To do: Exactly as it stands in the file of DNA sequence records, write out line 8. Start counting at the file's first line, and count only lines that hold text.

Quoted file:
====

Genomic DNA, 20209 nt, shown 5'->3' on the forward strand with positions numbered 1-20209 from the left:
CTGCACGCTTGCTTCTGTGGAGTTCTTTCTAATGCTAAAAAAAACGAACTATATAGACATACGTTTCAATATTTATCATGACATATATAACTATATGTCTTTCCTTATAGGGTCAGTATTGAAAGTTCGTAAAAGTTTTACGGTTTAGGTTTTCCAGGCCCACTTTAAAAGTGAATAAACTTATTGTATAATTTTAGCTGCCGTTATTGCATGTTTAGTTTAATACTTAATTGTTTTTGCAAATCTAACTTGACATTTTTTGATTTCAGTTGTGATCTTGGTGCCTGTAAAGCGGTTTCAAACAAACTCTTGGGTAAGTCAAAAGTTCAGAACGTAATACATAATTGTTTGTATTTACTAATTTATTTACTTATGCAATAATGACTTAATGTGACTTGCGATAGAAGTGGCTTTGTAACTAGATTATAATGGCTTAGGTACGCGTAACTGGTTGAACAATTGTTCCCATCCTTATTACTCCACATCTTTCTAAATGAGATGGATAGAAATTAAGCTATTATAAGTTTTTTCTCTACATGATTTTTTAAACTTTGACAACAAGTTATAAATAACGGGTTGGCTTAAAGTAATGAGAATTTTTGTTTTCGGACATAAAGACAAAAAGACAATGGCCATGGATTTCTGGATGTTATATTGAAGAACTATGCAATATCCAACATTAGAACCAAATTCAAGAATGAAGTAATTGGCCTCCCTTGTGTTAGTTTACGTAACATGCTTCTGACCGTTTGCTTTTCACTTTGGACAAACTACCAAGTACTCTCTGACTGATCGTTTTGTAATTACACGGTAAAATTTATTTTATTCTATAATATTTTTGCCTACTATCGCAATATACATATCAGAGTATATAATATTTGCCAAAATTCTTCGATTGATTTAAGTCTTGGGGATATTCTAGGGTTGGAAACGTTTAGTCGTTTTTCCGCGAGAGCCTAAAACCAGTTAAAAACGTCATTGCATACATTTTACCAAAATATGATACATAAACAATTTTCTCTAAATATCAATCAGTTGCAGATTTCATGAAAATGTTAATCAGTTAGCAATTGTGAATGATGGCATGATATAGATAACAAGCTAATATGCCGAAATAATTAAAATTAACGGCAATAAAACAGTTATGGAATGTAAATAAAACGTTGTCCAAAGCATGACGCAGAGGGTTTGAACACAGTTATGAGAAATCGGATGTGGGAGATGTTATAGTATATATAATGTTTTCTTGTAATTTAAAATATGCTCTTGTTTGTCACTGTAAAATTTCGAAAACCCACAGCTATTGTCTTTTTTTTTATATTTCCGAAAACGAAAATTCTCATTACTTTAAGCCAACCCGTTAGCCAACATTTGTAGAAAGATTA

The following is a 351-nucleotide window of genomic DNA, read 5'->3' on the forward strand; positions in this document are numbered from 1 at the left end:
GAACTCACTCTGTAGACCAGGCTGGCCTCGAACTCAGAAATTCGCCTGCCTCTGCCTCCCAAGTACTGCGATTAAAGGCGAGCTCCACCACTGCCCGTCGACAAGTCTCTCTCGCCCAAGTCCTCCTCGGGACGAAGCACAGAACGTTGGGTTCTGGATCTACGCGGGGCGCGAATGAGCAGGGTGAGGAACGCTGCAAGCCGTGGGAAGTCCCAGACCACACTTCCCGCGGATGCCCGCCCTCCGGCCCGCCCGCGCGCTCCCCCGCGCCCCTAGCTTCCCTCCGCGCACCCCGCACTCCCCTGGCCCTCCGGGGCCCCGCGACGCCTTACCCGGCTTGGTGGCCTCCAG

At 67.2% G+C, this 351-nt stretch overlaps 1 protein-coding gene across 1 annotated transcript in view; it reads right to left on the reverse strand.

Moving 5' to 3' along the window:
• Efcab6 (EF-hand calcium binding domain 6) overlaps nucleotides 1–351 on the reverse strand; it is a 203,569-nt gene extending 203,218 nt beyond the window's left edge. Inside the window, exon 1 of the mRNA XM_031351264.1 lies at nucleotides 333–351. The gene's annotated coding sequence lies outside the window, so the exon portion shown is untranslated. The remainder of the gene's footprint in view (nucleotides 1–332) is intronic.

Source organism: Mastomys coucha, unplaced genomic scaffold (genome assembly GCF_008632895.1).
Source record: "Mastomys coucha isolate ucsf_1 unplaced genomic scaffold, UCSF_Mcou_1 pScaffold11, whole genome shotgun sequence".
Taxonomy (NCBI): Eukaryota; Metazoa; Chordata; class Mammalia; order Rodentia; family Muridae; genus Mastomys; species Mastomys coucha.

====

Source organism: Mastomys coucha, unplaced genomic scaffold (genome assembly GCF_008632895.1).